William Randolph had nine children who survived into adulthood:
The sons of William Randolph were each distinguished by the estates left to them. Early generations of Randolphs married into several other gentry families, including Beverley, Bland, Bolling, Dilliard, Fleming, Byrd, Fitzhugh, Carter, Cary, Harrison and Page. Later affiliations included members of the Lewis, Meriwether and Skipwith families.
Randolph died on 11 April 1711 at his Turkey Island plantation.[j] Mary and two of their sons, Thomas and William, were executors of the estate that spelled out the manner in which his numerous land holdings were distributed to his sons. Profits from the Pigeon Swamp plantation were to pay off his debt of £3259 to Micajah Perry III's law firm before title was to be transferred in accordance with the will.
In their wealth and social status, the Randolphs were much like other families of the Chesapeake elite. If anything set them apart it was their participation in the political life of the colony, clearly traceable to William Randolph's example. Randolphs and close relatives formed the predominant political faction in the colonial government during the 18th century, with many members of the elected House of Burgesses and the appointed, and more exclusive, Council.
Most of the Randolphs, like the rest of the Virginia gentry, strongly supported the Revolution. However, John Randolph (son of Sir John), in opposition to both his brother Peyton and son Edmund, remained loyal to Great Britain and left Virginia. Thomas Jefferson wrote the Declaration of Independence, and 18-year-old John Marshall was at Valley Forge for the trying winter of 1777–1778.
^Although two of his father Richard's older half-brothers—the poet Thomas Randolph (1605–1634), and poet and Vicar Robert Randolph (1611–1671)--were educated at Cambridge and Oxford respectively (Thomas having attended Westminster School and Robert being "incorporated" , as an Oxford Fellow upon his graduation from Cambridge), they did so largely on scholarship and there are no records of William, his father Richard, or Richard's full siblings (John, 1619 – 1680; Henry, 1623 – 1673, and George, 1627 – 1645) having attended either public school or universities.
^ His son, John Randolph, secured a royal charter for the College on one of several trips to London to conduct business for the colony. While in England in 1730, he conducted business on behalf of the College of William and Mary. Due to his "diplomatic talent shown on that visit, as well as his high standing at the bar in Virginia", he was knighted in tribute.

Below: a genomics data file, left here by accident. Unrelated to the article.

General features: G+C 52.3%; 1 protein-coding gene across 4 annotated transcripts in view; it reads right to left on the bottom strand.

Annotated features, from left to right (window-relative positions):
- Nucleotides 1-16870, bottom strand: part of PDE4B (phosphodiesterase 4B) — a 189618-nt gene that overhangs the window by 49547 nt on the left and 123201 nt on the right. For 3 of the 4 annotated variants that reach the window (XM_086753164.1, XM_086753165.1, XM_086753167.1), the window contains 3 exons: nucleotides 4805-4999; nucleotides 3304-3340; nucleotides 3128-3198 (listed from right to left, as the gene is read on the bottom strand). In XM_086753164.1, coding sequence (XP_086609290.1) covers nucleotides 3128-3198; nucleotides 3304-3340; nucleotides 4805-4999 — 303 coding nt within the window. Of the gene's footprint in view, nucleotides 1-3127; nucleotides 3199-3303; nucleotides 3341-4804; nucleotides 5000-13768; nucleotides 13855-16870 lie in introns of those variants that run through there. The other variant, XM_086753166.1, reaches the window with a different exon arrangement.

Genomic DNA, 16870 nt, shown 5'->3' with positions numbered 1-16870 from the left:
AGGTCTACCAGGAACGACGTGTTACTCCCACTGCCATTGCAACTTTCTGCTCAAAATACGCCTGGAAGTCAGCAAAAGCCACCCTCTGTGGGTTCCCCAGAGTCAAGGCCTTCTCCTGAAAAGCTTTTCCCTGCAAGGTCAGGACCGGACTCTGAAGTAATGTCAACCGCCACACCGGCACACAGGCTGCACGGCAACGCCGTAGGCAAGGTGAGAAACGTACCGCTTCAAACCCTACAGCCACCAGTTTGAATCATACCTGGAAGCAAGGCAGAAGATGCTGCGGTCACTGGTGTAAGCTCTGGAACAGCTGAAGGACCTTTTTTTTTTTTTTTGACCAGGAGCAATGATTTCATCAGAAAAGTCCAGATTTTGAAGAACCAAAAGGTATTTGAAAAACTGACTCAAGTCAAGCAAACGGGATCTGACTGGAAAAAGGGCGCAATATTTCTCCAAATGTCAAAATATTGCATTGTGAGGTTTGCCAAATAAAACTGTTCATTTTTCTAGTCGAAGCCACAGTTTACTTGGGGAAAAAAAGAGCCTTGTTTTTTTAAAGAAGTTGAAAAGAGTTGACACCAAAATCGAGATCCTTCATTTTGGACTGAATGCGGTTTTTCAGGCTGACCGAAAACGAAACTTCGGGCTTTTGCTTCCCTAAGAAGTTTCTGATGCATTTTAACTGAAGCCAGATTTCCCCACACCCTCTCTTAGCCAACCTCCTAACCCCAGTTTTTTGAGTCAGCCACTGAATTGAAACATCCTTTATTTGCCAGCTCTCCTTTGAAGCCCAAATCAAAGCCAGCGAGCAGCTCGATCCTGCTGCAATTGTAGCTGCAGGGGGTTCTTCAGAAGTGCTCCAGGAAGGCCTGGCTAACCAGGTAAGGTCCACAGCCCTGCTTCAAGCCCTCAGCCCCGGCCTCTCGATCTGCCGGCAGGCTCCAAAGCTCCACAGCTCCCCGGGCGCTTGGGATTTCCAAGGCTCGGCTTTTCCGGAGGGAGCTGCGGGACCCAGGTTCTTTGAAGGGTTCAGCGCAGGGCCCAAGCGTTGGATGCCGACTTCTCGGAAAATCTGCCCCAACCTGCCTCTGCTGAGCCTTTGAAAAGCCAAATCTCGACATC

^This land had been settled for decades, and was held by several owners, from whom he purchased. Possibly his first purchase was 591 acres (2.39 km2) of land on Swift Creek, south of the James.
^Turkey Island received its name from Captain Christopher Newport who explored the James River in May 1607. It was named for the large number of wild turkeys on the island.
^Randolph's grandson, Ryland Randolph, is believed to have been the individual who designed a brick mansion with a large dome on the estate in the late 1760s. The residence was ruined during the Civil War. Its buried foundation has been the subject of an archaeological study.
^Tuckahoe plantation was named for the neighboring creek. Called Tochawhoughe by Captain John Smith, Tuckahoe was the Native American name for an edible water plant. Tuckahoe is the only remaining intact plantation of William's sons.
^William Randolph II had seven children. Two of his earliest children, Beverely and William, died very young and their names were given to older children.
^Thomas' wife was Judith Fleming. There was a belief among some that Judith Churchill of Middlesex was Thomas' wife. However, there are a series of records that show that his wife was Judith Fleming: 1) A marriage record shows that Thomas Randolph of Henrico County married Judith Fleming on October 16, 1712. 2) She married Nicholas Davies in 1733, which was witnessed by the bride's brothers, John and Tarleton Fleming. 3) Two deeds showed that William Randolph III's mother was Judith Fleming Davies.: 32–37
The theory that Thomas married Judith Churchill by historian William Edward Railey is now known to be incorrect. There was confusion about family members named Judith; one was Judith Fleming, married to Thomas Randolph; and the other was Judith Wormeley (1694-1716), step-daughter of Col. William Churchill, married to Mann Page in 1712, and mother of Maria Judith (Page) Randolph.: 32–38
^ abRichard Randolph and Elizabeth Randolph were both ancestors of John Randolph of Roanoke. Richard was his grandfather; Elizabeth was his great-grandmother.
^His date of death is also stated as or 21 April 1711.
^Louis A. Knafla, 'Zouche, Edward la, eleventh Baron Zouche (1556–1625)’, Oxford Dictionary of National Biography (2004); W. H. Kelliher, 'Randolph, Thomas (bap. 1605, d. 1635)’, Oxford Dictionary of National Biography (2004)
^Virginia Museum of History; Richmond, Culture 428 N. Arthur Ashe Boulevard; Box 7311, Virginia 23220 Mail: P. O.; Monday–Saturday, 23221-0311; Sunday, 10-5; 10–5 (14 June 2013). "Randolph Family". Virginia Museum of History & Culture. Retrieved 26 December 2019.((cite web)): CS1 maint: numeric names: authors list (link)
^"Tuckahoe". Thomas Jefferson's Monticello. Retrieved 3 May 2021.
^Railey, W.E. (September 1918). Morton, Jennie C. (ed.). "Notes and Corrections of the Railey Genealogy". The Register of the Kentucky State Historical Society. Frankfort, Kentucky: The State Journal Company. 16 (48): 47–49. Retrieved 12 November 2010.